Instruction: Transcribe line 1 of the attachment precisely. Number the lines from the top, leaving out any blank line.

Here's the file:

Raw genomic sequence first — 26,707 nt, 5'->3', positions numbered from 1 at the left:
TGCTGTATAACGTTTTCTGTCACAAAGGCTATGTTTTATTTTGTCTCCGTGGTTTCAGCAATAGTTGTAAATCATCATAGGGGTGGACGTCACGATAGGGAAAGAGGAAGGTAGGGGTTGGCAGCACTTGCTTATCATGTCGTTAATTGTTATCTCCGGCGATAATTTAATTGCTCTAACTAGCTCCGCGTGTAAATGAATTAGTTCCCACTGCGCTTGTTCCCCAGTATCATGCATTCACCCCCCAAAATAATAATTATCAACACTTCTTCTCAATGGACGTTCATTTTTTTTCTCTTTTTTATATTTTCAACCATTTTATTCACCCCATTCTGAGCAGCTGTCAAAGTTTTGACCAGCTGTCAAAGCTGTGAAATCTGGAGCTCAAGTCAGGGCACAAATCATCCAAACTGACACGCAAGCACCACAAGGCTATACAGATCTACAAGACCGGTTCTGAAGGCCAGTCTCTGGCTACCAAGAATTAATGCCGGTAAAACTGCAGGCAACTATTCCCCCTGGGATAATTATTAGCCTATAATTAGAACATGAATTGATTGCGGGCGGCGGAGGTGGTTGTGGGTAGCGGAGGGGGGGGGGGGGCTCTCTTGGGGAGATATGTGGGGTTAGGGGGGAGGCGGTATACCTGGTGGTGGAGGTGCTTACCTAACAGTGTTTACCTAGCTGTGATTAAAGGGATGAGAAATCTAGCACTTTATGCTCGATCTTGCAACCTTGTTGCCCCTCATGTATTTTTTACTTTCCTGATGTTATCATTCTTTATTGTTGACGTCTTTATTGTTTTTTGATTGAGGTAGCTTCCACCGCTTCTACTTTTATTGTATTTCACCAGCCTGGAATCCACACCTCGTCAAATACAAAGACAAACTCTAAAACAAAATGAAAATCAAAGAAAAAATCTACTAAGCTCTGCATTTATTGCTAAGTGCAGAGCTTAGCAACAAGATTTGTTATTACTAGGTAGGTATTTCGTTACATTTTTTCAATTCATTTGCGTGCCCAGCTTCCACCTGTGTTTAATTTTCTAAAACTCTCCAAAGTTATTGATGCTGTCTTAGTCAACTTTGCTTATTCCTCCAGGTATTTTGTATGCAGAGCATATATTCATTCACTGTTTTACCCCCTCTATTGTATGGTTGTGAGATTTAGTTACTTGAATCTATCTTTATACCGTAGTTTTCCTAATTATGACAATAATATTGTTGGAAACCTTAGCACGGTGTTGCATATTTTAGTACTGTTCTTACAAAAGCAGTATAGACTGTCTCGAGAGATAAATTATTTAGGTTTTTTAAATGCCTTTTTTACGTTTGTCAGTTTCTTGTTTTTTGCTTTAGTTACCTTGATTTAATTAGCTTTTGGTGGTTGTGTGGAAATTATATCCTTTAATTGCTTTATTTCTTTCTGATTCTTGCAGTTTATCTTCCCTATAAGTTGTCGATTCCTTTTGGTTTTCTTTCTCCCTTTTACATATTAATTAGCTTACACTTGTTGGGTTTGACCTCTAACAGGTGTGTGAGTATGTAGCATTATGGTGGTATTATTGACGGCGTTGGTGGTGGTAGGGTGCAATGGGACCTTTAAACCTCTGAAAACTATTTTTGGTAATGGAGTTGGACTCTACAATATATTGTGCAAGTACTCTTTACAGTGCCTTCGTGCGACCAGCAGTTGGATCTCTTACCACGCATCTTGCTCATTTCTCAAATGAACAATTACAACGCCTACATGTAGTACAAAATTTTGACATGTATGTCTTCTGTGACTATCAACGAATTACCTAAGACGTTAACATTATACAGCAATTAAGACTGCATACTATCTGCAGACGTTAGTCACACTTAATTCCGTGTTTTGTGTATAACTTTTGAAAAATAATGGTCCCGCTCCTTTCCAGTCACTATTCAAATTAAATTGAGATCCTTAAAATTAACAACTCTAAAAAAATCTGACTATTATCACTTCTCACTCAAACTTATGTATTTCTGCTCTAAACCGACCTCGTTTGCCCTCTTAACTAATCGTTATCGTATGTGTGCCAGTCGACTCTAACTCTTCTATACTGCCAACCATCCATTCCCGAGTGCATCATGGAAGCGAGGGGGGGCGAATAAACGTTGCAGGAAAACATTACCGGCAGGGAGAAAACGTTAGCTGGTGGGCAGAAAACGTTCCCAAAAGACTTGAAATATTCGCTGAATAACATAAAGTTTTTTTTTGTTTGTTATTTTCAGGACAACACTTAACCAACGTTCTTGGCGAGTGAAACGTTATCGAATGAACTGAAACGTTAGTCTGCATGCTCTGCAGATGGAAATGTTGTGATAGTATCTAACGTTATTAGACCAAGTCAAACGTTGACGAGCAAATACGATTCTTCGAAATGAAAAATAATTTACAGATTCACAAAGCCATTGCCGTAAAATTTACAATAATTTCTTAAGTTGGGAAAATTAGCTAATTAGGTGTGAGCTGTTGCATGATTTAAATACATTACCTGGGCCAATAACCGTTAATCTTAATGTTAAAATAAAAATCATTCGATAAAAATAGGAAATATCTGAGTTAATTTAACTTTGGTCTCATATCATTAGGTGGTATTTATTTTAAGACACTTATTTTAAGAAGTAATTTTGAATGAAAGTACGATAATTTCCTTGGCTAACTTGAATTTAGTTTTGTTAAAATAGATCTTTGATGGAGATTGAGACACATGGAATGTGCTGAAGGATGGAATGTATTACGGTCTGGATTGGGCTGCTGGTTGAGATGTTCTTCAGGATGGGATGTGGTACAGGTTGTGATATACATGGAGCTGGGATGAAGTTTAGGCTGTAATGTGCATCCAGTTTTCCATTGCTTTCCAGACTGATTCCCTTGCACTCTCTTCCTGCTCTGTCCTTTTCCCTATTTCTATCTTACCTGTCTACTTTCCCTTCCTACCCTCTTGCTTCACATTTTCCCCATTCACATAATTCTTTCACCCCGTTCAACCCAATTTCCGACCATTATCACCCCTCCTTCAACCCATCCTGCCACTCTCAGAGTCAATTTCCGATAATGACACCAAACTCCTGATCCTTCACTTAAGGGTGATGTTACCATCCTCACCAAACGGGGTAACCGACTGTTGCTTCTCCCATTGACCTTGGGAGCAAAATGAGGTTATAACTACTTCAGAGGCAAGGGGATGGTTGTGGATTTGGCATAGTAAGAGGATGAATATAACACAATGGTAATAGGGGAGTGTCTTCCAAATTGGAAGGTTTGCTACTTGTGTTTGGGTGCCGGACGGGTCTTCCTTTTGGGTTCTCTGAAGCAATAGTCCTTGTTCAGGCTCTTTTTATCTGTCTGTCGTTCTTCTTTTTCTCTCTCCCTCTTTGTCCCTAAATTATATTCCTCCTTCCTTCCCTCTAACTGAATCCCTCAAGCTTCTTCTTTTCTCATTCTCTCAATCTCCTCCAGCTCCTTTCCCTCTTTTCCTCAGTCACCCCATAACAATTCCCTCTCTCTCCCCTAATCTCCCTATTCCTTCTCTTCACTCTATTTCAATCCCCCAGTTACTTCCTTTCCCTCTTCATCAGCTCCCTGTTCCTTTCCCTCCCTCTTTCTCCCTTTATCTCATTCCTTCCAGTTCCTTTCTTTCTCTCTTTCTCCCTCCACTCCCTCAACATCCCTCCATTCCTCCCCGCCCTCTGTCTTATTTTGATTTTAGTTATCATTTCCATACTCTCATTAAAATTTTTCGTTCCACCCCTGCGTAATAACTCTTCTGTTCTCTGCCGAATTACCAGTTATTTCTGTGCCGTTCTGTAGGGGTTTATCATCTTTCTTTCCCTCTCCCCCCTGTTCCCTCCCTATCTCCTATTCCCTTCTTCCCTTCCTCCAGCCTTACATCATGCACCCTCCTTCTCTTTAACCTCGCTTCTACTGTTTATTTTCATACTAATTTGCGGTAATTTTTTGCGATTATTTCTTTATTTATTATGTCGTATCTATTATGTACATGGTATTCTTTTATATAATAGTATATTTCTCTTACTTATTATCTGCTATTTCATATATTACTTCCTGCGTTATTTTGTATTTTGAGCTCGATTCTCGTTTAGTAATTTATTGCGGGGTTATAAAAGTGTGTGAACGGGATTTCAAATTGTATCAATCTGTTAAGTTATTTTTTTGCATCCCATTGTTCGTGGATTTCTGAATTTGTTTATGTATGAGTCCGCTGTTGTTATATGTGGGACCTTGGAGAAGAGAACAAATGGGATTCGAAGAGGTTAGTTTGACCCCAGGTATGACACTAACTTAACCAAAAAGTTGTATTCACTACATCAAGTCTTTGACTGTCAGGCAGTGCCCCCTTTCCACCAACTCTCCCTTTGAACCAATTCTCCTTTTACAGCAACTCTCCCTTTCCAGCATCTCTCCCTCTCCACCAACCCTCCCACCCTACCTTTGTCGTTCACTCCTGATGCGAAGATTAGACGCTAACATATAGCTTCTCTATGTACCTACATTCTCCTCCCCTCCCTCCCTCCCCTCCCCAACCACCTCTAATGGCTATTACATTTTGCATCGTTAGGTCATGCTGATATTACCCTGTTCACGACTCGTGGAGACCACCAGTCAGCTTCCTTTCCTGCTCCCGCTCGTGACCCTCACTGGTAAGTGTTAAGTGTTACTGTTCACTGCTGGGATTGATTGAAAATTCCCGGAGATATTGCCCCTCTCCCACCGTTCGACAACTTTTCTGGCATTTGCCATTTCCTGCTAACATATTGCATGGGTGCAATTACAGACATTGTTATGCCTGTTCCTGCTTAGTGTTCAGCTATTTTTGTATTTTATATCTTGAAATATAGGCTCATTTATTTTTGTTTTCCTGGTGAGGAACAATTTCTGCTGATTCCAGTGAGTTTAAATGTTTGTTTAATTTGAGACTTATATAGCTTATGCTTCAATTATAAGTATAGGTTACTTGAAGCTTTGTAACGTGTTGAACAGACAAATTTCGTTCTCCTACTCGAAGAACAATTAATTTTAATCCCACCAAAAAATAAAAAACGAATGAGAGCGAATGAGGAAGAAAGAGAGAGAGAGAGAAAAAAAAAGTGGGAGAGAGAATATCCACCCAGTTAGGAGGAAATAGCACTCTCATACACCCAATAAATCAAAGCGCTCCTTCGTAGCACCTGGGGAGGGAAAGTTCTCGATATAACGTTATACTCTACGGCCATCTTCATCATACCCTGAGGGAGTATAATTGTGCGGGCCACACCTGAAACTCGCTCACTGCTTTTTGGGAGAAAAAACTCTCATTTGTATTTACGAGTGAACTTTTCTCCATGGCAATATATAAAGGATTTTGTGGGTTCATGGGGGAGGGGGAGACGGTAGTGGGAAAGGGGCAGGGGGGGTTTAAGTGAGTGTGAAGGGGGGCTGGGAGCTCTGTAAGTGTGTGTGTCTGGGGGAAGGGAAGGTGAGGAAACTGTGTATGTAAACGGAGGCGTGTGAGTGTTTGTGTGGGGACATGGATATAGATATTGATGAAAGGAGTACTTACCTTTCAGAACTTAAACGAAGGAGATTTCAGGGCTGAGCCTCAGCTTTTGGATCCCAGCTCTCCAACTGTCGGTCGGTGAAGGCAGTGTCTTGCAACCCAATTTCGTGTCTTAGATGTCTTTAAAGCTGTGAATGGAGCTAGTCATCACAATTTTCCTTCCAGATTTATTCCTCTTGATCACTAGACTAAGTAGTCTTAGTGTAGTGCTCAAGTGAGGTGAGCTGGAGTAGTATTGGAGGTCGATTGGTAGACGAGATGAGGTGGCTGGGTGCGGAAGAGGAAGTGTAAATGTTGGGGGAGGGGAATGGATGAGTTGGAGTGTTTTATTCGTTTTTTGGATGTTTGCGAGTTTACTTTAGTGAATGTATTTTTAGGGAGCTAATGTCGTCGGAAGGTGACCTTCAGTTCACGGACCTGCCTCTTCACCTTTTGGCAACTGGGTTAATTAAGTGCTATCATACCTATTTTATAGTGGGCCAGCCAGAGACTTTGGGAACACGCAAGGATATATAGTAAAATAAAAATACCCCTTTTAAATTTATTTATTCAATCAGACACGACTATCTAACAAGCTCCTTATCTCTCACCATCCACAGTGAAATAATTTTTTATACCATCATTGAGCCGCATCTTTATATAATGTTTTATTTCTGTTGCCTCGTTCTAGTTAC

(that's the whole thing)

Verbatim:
Raw genomic sequence first — 26,707 nt, 5'->3', positions numbered from 1 at the left: